Michael Smit
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One day while walking I stumbled onto a probably accidental arrangement of a few twigs on a sidewalk corner, it was a simple and abstract configuration that caught my eye especially since it resembled a style of drawing I had previously worked in (ink drawings on cardboard), in my studio. This discovery set off a project that I intermittently worked on for the next eight months and called it (Collaborative) Sidewalk Drawings.

My initial and instinctive response was to find more twigs (which the eucalyptus trees in the immediate area had dropped plenty of, on the ground around there) and continue on what almost seemed like an already started drawing by somebody else. I liked the idea of 'unfinished drawings', and the form of site-specific drawing with naturally present materials and the subsequent relation it helped develop with the site. This was eeven before I learned of Andy Goldsworthy's work, that he does in (often isolated) nature. To me this process was about developing a relation with a (use) place; and indirectly inviting others to do the same. We typically assume, especially with commonly used public spaces, that the forming of those sites is out of our control; they are as they are made for us. It became a project that was about how we create our spaces through how we use and choose to relate to them or not. We make our world. And we have the inherent creative power to make it more of our world by engaging it in a dialogue, the artist's way. This is true even for seemingly trivial places like this one sidewalk at a campus street corner.

Initially I operated in relative secrecy, intending to leave my markmaking as anonymous interventions to be possibly found later and hopefully contributed to. Over time however, it would happen that people would see me work in concentration, collecting and arranging twigs, seedpots, etc. and ask me what I was doing? I would explain, and invite them to at any point join me or contribute. Some would say they already had noticed or even enjoyed the mysterious occcasional arrangements. Over time others did get involved; and often in my absence. The temporary drawings would just as often be overlooked, or accidently destroyed. It was a windy corner at times, so the weather would also regularly disperse or erase the drawings-in-process. So did the gardeners in their automated lawn mower mobiles, until I spoke to them. Conversations with others taught me lots of things about that particular area, its elements of nature, and the people that frequented it. The feedback I got was encouraging, and felt like a meaningful exchange, contributing to new insights. I learned that by spending attentive time in a place you can develop a relation and bring change. I also learned about the possibilities of directly interacting with audiences, not a natural inclination for someone like me who was for a long time focused on a studio based practice.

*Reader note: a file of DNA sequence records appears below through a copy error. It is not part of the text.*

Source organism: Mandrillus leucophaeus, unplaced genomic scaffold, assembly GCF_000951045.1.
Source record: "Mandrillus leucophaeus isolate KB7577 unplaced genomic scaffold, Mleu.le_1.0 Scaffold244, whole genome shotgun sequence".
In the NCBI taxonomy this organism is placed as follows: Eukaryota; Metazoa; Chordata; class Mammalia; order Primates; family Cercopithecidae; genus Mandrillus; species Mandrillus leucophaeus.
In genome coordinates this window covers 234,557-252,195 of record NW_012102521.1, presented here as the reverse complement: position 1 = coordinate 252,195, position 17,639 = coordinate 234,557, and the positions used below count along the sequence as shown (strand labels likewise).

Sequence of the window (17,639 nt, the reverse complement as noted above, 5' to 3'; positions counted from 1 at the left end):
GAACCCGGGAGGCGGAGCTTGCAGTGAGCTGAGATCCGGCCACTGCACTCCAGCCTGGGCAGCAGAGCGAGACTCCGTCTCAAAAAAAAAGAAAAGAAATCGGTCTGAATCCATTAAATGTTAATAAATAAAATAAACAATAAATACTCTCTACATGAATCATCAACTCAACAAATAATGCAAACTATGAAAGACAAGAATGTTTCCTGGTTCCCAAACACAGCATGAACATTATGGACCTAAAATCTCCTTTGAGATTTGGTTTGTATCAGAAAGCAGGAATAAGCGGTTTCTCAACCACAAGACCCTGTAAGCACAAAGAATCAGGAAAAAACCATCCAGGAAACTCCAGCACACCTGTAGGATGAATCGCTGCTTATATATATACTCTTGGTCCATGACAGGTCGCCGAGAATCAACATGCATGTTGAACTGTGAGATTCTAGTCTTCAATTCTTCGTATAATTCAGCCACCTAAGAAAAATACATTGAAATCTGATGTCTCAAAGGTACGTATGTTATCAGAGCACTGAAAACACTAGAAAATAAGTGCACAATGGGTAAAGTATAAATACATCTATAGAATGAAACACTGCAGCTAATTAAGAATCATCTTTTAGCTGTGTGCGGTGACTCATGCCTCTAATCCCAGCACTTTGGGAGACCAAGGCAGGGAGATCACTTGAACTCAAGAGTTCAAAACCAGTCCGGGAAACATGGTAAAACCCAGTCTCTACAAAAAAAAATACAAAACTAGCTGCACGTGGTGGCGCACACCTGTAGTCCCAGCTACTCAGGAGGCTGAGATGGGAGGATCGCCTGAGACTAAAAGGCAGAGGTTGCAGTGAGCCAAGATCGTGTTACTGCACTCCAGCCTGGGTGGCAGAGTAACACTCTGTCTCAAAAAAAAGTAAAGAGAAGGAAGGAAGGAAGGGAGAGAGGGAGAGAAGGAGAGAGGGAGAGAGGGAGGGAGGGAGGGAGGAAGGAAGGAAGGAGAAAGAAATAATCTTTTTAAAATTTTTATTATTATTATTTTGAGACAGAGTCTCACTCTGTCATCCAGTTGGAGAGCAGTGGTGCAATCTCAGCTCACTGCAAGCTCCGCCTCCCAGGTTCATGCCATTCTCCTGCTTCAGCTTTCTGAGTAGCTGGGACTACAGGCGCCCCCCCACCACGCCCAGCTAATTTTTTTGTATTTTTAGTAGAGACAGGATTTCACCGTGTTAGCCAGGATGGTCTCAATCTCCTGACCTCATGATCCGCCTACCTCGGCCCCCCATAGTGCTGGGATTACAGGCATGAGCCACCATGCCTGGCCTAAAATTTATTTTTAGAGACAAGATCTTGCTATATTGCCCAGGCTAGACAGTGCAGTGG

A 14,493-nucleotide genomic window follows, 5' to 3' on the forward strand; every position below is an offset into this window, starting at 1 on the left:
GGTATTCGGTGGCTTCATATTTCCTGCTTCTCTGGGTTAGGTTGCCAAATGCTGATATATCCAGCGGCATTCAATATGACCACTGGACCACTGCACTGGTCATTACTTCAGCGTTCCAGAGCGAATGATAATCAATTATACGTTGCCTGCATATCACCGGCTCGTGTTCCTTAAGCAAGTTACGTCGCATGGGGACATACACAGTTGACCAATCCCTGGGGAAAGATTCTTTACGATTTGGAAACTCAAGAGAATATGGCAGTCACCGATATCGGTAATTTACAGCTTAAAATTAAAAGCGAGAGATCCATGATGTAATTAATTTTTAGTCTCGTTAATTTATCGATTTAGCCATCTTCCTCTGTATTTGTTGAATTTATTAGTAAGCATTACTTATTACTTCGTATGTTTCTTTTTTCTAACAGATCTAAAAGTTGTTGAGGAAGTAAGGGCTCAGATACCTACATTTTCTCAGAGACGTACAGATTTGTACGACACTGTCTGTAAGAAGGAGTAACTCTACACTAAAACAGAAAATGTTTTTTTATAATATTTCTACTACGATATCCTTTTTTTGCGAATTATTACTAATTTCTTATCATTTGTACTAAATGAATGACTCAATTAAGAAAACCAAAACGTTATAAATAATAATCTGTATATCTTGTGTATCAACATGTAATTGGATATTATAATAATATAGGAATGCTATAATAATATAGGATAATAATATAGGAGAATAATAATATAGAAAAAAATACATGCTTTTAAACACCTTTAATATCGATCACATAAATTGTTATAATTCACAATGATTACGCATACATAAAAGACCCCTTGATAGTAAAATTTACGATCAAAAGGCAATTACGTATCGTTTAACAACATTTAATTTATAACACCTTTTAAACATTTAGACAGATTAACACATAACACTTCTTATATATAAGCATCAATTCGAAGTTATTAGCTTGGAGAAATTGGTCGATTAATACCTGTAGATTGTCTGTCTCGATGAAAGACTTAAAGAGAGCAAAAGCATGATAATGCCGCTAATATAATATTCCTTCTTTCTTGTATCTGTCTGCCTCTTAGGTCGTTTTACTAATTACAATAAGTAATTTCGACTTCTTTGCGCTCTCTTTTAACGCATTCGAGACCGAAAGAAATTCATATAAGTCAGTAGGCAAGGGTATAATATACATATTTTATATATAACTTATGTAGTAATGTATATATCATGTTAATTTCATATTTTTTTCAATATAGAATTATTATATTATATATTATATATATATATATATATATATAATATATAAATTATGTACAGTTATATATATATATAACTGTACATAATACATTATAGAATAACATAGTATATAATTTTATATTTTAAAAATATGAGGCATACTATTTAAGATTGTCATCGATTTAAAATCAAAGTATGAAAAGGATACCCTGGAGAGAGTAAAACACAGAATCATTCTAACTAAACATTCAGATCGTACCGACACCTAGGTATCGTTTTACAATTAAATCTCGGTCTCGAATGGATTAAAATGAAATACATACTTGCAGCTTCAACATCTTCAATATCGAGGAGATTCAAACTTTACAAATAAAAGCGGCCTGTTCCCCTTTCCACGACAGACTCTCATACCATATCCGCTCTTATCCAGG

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We the people (of California Ave)
Local Colors
How have you been an artist today?
Red States; Lens; Focus
Sidewalk Drawings
Library Exploration
I/O - a public video art program
Homeless Signs

  Sidewalk Drawings
  Place & Dates:  
A Mills College campus street corner
  Nov. 2003 - Jun. 2004  
  Project consisted out of:  
  The creation of unfinished abstract drawings, created from natural debris found on and near the same streetcorner where the 'drawings' were left, as invitations for further collaboration with any accidental passers-by. The project continued for eight months.  

Sidewalk Drawing near the grass
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